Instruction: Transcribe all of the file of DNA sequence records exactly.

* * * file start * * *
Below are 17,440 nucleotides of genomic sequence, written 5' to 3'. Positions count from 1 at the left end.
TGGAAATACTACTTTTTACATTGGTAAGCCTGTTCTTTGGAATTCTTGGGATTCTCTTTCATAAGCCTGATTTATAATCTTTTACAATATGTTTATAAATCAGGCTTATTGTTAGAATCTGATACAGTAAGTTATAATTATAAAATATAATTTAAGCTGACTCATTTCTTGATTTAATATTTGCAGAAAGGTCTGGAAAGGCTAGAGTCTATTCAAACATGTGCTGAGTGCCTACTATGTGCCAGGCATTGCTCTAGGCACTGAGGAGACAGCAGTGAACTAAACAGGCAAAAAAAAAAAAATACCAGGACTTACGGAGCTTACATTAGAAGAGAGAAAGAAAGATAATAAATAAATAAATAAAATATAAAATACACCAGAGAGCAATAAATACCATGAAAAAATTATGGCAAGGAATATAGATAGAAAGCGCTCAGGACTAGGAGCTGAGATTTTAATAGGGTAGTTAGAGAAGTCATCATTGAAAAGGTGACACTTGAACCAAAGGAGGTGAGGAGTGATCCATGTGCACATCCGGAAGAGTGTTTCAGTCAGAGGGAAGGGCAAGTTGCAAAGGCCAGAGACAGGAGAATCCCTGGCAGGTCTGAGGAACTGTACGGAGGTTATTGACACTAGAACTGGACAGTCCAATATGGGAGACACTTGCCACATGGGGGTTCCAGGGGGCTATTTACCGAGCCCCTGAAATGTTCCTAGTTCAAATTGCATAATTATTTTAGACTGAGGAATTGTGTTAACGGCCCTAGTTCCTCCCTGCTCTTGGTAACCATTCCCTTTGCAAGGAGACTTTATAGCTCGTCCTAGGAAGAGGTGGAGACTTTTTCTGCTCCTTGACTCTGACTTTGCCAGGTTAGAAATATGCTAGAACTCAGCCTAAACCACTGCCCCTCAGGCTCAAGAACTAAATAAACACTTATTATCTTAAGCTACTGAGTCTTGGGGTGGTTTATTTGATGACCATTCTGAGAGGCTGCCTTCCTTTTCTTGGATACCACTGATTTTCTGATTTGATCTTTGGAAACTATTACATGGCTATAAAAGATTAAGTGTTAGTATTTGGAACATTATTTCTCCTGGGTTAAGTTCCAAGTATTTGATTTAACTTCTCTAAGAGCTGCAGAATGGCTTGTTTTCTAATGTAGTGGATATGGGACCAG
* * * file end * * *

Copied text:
Below are 17,440 nucleotides of genomic sequence, written 5' to 3'. Positions count from 1 at the left end.
TGGAAATACTACTTTTTACATTGGTAAGCCTGTTCTTTGGAATTCTTGGGATTCTCTTTCATAAGCCTGATTTATAATCTTTTACAATATGTTTATAAATCAGGCTTATTGTTAGAATCTGATACAGTAAGTTATAATTATAAAATATAATTTAAGCTGACTCATTTCTTGATTTAATATTTGCAGAAAGGTCTGGAAAGGCTAGAGTCTATTCAAACATGTGCTGAGTGCCTACTATGTGCCAGGCATTGCTCTAGGCACTGAGGAGACAGCAGTGAACTAAACAGGCAAAAAAAAAAAAATACCAGGACTTACGGAGCTTACATTAGAAGAGAGAAAGAAAGATAATAAATAAATAAATAAAATATAAAATACACCAGAGAGCAATAAATACCATGAAAAAATTATGGCAAGGAATATAGATAGAAAGCGCTCAGGACTAGGAGCTGAGATTTTAATAGGGTAGTTAGAGAAGTCATCATTGAAAAGGTGACACTTGAACCAAAGGAGGTGAGGAGTGATCCATGTGCACATCCGGAAGAGTGTTTCAGTCAGAGGGAAGGGCAAGTTGCAAAGGCCAGAGACAGGAGAATCCCTGGCAGGTCTGAGGAACTGTACGGAGGTTATTGACACTAGAACTGGACAGTCCAATATGGGAGACACTTGCCACATGGGGGTTCCAGGGGGCTATTTACCGAGCCCCTGAAATGTTCCTAGTTCAAATTGCATAATTATTTTAGACTGAGGAATTGTGTTAACGGCCCTAGTTCCTCCCTGCTCTTGGTAACCATTCCCTTTGCAAGGAGACTTTATAGCTCGTCCTAGGAAGAGGTGGAGACTTTTTCTGCTCCTTGACTCTGACTTTGCCAGGTTAGAAATATGCTAGAACTCAGCCTAAACCACTGCCCCTCAGGCTCAAGAACTAAATAAACACTTATTATCTTAAGCTACTGAGTCTTGGGGTGGTTTATTTGATGACCATTCTGAGAGGCTGCCTTCCTTTTCTTGGATACCACTGATTTTCTGATTTGATCTTTGGAAACTATTACATGGCTATAAAAGATTAAGTGTTAGTATTTGGAACATTATTTCTCCTGGGTTAAGTTCCAAGTATTTGATTTAACTTCTCTAAGAGCTGCAGAATGGCTTGTTTTCTAATGTAGTGGATATGGGACCAG